So, now with all this information at hand, you can see how important it is that you see to the removal of Scgeneric4.bpwa as soon as possible. As mentioned, you will be able to do so with the help of the guide below. But it’s also no less important that you start taking your system’s safety more seriously from now on. And by that we mean applying basic safety measures so as to prevent future Trojan infections. For example, try to stay away from sketchy and potentially illegal websites – those are a pretty obvious nest for malware. In addition, never download content from suspicious locations like that and stick to reputed sources. What’s more, always be on the lookout for spam emails and other spam messages, especially those containing attachments, as these are still among the most common malware sources. Furthermore, you’d be wise to try and abstain from interacting with online ads and popups of any kind, because you never know which one might be carrying a virus.
Scgeneric4.bpwa Trojan Removal
Sidenote: Readers of this guide are advised to bookmark this page or have it opened on another device since it is possible that they will need to close the browser at a some point during the tie they are completing the following steps.
The first thing that needs to be done prior to anything else is that you boot your PC into Safe Mode. If you are not sure how to do it, use this link to a guide on how to enter Safe Mode.
Press Ctrl + Shift + Esc to open the Task Manager. Go to the Processes section and look for any suspicious-looking processes. Usually, malware processes use high amounts of RAM and CPU and also have shady description (or none at all). Right-click on those processes and select Open File Location. If you are sure that the process is coming from the virus, delete everything in the file location. Also, right-click on the process again and then select End Process.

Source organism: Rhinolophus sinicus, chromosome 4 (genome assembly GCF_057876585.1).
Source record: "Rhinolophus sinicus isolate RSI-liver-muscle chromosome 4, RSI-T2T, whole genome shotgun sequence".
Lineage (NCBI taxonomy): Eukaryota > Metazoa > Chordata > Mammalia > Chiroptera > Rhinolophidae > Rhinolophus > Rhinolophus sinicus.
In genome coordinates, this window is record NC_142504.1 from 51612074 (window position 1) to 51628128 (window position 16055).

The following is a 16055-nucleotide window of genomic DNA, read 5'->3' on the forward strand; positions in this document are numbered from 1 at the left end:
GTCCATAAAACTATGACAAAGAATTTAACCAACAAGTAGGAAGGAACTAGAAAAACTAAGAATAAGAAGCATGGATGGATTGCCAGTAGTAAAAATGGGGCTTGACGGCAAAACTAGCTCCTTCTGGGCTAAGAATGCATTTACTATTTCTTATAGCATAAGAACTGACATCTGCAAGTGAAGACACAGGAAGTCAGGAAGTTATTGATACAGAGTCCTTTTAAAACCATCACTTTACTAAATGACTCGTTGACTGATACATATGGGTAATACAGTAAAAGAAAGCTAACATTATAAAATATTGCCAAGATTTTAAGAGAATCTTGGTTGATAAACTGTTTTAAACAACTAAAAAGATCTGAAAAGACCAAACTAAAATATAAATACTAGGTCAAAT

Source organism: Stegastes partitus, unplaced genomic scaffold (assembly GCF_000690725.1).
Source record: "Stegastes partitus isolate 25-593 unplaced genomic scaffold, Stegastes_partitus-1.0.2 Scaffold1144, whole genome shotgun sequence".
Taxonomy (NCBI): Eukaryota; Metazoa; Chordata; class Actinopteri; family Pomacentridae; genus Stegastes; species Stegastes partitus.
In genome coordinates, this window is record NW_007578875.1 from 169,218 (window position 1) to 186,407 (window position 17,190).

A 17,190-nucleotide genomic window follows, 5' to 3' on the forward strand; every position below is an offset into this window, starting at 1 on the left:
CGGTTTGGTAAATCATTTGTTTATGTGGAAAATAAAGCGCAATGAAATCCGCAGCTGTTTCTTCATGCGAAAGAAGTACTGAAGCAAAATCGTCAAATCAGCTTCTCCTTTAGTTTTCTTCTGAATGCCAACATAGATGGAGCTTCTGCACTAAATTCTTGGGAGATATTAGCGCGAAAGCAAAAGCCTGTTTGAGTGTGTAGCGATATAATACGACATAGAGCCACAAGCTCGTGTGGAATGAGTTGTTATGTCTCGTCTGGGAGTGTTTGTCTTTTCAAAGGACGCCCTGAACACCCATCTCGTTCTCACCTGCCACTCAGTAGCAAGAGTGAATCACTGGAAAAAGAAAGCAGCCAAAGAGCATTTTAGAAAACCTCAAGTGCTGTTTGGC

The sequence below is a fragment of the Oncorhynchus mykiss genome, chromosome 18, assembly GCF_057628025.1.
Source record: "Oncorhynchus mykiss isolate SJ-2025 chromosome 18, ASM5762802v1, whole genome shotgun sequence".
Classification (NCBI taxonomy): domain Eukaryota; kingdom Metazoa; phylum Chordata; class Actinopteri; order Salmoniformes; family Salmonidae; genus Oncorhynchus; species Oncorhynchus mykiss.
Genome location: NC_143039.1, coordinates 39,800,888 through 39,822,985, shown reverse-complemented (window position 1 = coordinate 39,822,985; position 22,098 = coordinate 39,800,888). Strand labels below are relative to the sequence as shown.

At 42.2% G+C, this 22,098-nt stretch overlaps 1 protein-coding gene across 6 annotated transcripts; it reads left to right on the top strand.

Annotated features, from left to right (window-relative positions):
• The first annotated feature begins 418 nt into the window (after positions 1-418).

Press Winkey + R and type appwiz.cpl. Press Enter and in the newly opened window look for any shady program installs. Right-click on the suspicious programs and select uninstall. Follow the prompts to uninstall the sketchy application.
Open the Run window again (Winkey + R), type msconfig and hit Enter. Go to the Startup section and from the list of programs, uncheck everything that seems shady or has an unknown or suspicious-looking manufacturer. Click on OK. On Windows 10, the startup programs list is in the Task Manager.
Open the Start Menu and paste the following line in the search bar: notepad %windir%/system32/Drivers/etc/hosts. Click on the first result that gets displayed. A notepad file should open, look at the bottom of the text and see if there are any IP addresses below localhost. Write to us in the comments if you saw anything there.
Type regedit in the Run search bar and hit Enter. When the Registry Editor opens, press Ctrl + F, type the name of the virus and select Find Next. If anything gets found, right-click on it and select Delete. Do this for all search results.
Additionally, manually navigate to the following directories and see if they have any folders/keys that look shady (with a lot of random numbers and letters):
- HKEY_CURRENT_USER > Software > Microsoft > Windows > CurrentVersion > Run
- HKEY_CURRENT_USER > Software > Microsoft > Internet Explorer > Main
- HKEY_CURRENT_USER > Software > Any other random directory
Delete everything that looks suspicious. If you are not sure whether to delete something, be sure to ask us in the comments.